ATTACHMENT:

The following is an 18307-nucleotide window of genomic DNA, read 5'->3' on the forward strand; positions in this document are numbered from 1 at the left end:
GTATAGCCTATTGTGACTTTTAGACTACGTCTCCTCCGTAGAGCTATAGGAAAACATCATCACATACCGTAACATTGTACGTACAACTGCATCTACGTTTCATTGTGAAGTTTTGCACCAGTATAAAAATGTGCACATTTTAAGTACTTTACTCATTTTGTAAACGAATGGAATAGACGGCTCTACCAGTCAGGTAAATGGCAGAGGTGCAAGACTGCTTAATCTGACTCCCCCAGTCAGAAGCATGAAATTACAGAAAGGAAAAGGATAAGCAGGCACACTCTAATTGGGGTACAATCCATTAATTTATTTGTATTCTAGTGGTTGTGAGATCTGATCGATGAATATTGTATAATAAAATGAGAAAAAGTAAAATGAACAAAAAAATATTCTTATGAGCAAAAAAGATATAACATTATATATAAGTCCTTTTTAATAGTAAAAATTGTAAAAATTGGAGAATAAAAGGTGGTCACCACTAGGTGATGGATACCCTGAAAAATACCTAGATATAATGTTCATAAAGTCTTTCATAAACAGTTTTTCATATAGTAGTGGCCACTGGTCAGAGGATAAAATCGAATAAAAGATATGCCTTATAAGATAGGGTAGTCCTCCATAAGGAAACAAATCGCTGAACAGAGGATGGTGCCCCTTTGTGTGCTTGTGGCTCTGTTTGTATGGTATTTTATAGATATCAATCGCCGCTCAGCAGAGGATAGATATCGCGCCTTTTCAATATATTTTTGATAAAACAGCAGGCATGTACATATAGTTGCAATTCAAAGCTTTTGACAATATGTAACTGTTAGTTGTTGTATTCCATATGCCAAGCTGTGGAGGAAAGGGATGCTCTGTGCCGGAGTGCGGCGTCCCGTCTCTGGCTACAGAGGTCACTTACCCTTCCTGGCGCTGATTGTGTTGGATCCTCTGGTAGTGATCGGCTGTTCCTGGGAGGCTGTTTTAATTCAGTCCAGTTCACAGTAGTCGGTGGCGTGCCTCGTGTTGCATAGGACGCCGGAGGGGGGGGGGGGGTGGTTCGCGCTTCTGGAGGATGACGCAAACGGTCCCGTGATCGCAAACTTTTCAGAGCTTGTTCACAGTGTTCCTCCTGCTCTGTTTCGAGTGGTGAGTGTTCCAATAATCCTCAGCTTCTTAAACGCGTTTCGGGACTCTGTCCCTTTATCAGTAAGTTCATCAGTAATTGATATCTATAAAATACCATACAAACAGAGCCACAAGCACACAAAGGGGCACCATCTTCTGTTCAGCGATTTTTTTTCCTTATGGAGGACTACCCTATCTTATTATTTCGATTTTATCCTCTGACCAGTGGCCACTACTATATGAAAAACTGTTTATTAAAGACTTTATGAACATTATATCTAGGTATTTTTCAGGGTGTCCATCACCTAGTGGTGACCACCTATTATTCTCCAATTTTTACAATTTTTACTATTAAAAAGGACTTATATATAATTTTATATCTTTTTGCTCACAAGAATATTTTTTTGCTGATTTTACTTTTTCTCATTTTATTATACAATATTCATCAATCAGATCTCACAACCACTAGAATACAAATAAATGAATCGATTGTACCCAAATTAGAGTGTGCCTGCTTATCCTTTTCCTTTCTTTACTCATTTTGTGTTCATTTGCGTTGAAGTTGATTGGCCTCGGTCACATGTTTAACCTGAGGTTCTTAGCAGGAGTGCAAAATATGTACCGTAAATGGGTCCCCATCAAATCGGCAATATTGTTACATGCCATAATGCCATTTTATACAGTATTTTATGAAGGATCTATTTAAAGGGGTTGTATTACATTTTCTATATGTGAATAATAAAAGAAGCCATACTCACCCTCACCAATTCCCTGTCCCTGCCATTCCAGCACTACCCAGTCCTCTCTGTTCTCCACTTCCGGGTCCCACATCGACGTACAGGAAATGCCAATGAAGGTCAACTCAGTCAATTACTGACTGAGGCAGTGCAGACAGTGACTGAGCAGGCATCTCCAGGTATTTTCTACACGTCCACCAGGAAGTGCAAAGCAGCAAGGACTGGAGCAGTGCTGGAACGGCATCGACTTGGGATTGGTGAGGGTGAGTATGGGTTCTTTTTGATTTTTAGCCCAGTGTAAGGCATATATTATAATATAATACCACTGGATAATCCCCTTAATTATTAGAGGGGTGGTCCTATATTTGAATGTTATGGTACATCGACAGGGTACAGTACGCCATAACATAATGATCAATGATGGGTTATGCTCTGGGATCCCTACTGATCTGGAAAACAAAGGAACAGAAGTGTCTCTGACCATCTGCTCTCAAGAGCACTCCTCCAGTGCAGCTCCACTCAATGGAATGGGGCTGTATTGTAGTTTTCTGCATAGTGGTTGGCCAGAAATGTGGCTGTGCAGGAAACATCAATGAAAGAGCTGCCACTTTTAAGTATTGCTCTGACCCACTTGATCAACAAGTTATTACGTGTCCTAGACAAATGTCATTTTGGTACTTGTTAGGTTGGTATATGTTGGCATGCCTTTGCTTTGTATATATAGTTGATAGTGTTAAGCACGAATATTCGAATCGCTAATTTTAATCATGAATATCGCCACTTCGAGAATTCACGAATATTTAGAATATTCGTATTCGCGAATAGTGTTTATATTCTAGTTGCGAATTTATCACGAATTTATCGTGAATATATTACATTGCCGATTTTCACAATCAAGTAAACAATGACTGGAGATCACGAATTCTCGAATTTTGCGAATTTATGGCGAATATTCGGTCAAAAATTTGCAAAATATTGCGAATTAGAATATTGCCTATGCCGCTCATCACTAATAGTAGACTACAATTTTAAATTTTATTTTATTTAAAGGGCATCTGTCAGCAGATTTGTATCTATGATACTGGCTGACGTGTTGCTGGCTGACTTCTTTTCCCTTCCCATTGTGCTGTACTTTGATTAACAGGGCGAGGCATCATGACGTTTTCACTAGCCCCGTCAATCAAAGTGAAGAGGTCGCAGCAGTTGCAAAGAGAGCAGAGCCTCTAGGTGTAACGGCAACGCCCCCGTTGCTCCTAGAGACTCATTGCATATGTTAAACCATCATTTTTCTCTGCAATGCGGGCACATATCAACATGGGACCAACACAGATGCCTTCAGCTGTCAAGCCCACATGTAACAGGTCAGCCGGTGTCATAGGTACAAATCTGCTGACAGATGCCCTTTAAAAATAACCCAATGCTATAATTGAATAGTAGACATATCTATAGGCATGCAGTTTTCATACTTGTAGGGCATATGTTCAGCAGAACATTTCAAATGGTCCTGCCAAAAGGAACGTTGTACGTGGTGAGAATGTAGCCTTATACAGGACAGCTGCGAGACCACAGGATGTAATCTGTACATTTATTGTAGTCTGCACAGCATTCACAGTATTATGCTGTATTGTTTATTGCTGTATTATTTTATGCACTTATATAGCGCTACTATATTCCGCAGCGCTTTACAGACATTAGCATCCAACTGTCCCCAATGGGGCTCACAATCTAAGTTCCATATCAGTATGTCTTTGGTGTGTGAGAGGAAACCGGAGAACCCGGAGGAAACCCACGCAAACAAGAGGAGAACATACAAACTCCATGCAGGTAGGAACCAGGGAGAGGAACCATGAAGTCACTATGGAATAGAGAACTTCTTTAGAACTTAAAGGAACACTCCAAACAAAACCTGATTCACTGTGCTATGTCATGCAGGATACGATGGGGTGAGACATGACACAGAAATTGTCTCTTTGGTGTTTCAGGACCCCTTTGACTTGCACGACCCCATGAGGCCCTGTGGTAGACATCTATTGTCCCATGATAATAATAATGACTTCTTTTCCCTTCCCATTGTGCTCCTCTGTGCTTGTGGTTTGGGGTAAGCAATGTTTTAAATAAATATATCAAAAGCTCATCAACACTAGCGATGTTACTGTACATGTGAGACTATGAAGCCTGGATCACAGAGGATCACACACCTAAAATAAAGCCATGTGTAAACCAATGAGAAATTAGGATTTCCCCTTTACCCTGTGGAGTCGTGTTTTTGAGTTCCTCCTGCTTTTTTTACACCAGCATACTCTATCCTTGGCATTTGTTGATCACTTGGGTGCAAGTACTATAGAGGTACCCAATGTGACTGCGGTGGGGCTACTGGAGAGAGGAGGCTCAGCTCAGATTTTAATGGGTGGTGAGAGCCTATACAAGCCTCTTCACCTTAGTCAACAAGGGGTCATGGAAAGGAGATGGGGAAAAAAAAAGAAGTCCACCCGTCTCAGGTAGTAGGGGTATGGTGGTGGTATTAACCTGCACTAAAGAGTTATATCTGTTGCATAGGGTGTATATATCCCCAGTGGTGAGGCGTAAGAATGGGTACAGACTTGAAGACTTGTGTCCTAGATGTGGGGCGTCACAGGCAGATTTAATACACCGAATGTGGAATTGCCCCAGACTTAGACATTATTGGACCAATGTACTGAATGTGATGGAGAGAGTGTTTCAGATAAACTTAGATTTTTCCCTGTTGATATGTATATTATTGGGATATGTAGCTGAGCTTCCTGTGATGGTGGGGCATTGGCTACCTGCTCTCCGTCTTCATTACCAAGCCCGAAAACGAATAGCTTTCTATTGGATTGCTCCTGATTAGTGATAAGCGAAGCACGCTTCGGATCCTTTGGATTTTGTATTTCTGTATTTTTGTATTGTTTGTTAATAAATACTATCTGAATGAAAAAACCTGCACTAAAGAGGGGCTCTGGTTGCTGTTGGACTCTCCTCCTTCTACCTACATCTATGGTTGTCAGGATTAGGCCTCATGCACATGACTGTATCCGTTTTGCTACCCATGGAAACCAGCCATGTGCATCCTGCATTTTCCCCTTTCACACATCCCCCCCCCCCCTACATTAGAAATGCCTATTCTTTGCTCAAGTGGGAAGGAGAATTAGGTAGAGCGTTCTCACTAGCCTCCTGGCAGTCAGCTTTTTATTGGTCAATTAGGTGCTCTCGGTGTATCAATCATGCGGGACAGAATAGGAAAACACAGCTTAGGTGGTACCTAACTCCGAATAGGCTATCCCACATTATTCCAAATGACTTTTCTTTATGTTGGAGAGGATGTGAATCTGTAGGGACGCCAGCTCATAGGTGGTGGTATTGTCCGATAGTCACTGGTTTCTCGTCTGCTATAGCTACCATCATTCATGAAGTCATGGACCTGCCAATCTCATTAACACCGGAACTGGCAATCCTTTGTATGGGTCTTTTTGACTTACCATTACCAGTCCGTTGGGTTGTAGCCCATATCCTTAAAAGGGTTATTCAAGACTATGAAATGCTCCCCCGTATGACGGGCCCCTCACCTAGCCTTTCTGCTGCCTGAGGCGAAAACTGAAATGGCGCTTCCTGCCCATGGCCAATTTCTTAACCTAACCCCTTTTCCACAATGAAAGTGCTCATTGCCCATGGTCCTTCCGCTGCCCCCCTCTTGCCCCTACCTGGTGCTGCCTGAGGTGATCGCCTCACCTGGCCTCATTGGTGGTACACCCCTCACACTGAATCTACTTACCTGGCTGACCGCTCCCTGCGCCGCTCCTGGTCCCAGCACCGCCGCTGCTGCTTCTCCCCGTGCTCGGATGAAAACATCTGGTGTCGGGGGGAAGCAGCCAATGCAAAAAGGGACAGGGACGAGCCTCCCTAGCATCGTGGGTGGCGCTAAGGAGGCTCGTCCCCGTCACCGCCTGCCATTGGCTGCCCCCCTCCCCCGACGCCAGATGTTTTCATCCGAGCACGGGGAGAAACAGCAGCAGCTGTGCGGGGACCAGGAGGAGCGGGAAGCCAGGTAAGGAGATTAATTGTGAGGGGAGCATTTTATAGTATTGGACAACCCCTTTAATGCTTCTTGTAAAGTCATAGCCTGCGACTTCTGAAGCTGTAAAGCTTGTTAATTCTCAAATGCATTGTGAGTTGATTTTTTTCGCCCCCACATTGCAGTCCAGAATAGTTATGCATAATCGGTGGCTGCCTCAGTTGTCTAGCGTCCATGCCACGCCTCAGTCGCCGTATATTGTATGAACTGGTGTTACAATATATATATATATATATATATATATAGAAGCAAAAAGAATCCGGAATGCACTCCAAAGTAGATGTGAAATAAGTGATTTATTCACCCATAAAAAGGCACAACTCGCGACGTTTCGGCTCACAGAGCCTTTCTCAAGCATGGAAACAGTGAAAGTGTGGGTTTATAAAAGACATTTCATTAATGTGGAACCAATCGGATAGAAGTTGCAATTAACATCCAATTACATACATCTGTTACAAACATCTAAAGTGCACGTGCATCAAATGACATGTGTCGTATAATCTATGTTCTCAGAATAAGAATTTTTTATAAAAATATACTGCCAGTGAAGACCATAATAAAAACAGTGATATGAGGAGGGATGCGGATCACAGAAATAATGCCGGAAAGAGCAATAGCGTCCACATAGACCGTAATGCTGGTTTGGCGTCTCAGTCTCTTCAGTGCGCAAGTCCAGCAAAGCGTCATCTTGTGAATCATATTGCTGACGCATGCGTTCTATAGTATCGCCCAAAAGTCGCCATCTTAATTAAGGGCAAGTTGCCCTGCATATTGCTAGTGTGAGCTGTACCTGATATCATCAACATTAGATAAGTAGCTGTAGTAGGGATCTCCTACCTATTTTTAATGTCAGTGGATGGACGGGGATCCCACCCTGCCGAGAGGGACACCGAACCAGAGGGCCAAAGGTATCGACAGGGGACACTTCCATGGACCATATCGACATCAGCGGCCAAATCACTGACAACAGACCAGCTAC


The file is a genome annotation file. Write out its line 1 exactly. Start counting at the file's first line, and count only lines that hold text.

The following is an 18307-nucleotide window of genomic DNA, read 5'->3' on the forward strand; positions in this document are numbered from 1 at the left end: